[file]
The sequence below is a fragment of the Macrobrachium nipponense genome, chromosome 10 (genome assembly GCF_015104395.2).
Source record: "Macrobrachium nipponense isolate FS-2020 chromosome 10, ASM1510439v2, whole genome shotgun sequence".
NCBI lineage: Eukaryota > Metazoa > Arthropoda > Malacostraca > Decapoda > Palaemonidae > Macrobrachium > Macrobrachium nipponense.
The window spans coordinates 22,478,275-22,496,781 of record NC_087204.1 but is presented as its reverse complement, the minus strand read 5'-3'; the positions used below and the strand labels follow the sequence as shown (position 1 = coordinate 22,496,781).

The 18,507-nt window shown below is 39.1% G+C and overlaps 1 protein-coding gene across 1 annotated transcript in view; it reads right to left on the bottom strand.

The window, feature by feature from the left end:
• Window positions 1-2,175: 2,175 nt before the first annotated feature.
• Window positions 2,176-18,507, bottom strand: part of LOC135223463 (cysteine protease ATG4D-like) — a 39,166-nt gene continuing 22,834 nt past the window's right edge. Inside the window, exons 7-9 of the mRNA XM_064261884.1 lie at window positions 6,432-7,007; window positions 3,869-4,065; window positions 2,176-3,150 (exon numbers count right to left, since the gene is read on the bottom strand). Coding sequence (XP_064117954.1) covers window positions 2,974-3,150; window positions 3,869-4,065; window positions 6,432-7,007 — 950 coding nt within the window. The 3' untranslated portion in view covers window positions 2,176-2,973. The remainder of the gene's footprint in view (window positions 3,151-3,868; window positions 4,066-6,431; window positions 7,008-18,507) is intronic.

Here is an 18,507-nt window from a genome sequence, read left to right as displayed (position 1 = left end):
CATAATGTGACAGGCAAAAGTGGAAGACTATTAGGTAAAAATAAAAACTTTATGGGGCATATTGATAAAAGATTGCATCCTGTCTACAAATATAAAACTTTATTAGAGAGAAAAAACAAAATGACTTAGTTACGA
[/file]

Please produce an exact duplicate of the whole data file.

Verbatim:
The sequence below is a fragment of the Macrobrachium nipponense genome, chromosome 10 (genome assembly GCF_015104395.2).
Source record: "Macrobrachium nipponense isolate FS-2020 chromosome 10, ASM1510439v2, whole genome shotgun sequence".
NCBI lineage: Eukaryota > Metazoa > Arthropoda > Malacostraca > Decapoda > Palaemonidae > Macrobrachium > Macrobrachium nipponense.
The window spans coordinates 22,478,275-22,496,781 of record NC_087204.1 but is presented as its reverse complement, the minus strand read 5'-3'; the positions used below and the strand labels follow the sequence as shown (position 1 = coordinate 22,496,781).

The 18,507-nt window shown below is 39.1% G+C and overlaps 1 protein-coding gene across 1 annotated transcript in view; it reads right to left on the bottom strand.

The window, feature by feature from the left end:
• Window positions 1-2,175: 2,175 nt before the first annotated feature.
• Window positions 2,176-18,507, bottom strand: part of LOC135223463 (cysteine protease ATG4D-like) — a 39,166-nt gene continuing 22,834 nt past the window's right edge. Inside the window, exons 7-9 of the mRNA XM_064261884.1 lie at window positions 6,432-7,007; window positions 3,869-4,065; window positions 2,176-3,150 (exon numbers count right to left, since the gene is read on the bottom strand). Coding sequence (XP_064117954.1) covers window positions 2,974-3,150; window positions 3,869-4,065; window positions 6,432-7,007 — 950 coding nt within the window. The 3' untranslated portion in view covers window positions 2,176-2,973. The remainder of the gene's footprint in view (window positions 3,151-3,868; window positions 4,066-6,431; window positions 7,008-18,507) is intronic.

Here is an 18,507-nt window from a genome sequence, read left to right as displayed (position 1 = left end):
CATAATGTGACAGGCAAAAGTGGAAGACTATTAGGTAAAAATAAAAACTTTATGGGGCATATTGATAAAAGATTGCATCCTGTCTACAAATATAAAACTTTATTAGAGAGAAAAAACAAAATGACTTAGTTACGA